Interactive book apps have been around for a while, with some great successes; but have they caught on as a viable alternative for physical picture books?
At the 2014 Bookseller Children’s Conference, Nicolette Jones, children’s book editor for the Sunday Times, said that she had reservations about apps for picture books: “I’ve never seen a picture book-app that does something that a book doesn’t do better.” However, managing director of Nosy Crow, Kate Wilson, disagreed. She described how, in Nosy Crow’s apps, “interactivity reinforces understanding of character” and adds to the reading experience. Although technology is so prevalent in the modern age, will book apps ever be accepted as a good alternative to traditional print picture books?
The beginnings of the book app
Picture books have become a staple in how many children first experience literature. Whether board books with no words at all or large paged reimaginings of classic stories, the picture book is a staple in any classroom or nursery. The ways that text and images interact give a more accepting space for young readers to start to understand story and narrative.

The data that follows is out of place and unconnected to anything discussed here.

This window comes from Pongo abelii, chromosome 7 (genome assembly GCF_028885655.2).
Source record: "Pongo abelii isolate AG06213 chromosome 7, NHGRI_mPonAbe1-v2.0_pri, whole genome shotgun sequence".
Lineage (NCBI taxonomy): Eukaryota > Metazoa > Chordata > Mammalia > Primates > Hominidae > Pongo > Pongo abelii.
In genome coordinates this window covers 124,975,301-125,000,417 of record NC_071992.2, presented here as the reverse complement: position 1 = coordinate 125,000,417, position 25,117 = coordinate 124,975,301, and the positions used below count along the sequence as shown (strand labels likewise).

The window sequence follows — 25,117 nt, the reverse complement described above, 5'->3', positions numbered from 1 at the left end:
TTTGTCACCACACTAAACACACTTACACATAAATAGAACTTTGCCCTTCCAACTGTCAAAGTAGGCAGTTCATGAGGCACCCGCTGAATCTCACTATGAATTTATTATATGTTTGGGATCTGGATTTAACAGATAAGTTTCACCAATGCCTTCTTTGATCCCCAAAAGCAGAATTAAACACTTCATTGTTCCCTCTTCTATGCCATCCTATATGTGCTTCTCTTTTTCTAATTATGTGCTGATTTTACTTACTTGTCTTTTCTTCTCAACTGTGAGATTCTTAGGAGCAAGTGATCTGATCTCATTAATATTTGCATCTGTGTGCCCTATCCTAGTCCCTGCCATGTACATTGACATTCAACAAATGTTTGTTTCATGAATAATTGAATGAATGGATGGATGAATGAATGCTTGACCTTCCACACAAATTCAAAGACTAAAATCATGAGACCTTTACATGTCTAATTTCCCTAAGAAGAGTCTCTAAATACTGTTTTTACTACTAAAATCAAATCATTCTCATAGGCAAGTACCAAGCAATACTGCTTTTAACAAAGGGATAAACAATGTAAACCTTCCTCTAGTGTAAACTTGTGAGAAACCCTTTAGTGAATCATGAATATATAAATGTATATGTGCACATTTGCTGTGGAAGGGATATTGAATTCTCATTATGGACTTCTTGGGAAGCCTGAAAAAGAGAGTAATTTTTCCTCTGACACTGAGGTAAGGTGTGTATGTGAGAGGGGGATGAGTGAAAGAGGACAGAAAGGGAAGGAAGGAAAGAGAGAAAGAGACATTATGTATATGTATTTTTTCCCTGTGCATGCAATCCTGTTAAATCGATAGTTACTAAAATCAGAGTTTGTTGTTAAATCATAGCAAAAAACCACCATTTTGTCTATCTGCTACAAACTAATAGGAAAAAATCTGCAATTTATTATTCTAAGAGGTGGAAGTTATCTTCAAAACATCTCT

For many, the physicality of pages and the interactivity within them is something they remember fondly. But then something happened. In the modern world, when technology is advancing so quickly, it was only a matter of time before the most concrete of literature forms made its way on to a digital touchscreen.
“In the space of a week, the iPad transformed digital tablets from a small niche to a mainstream product pursued by all major technology manufacturers.” And so it was that, whilst the Kindle boosted popularity of e-books, the iPad introduced a new product to the market: interactive book apps.
Whilst e-books are, generally, an electronic copy of a printed counterpart, book apps try to do something new. They can contain “written text, imagery, animation, video, music, sound effects, recorded audio narration, hyperlinked material, language or dictionary functions, and levels of interactivity.” This “interactivity”, “games, puzzles and play activities”, encourages more engagement with the story and a deeper exploration of all the elements than would simply go into a print picture book.
Nosy Crow: an exploration
Nosy Crow has become a key player in the children’s picture book app market. Since their founding in 2010 they have published 19 book apps, as well as making a significant splash on the printed book scene. They are currently the 13th biggest publisher of children’s books in the UK and they’ve won countless awards across the board.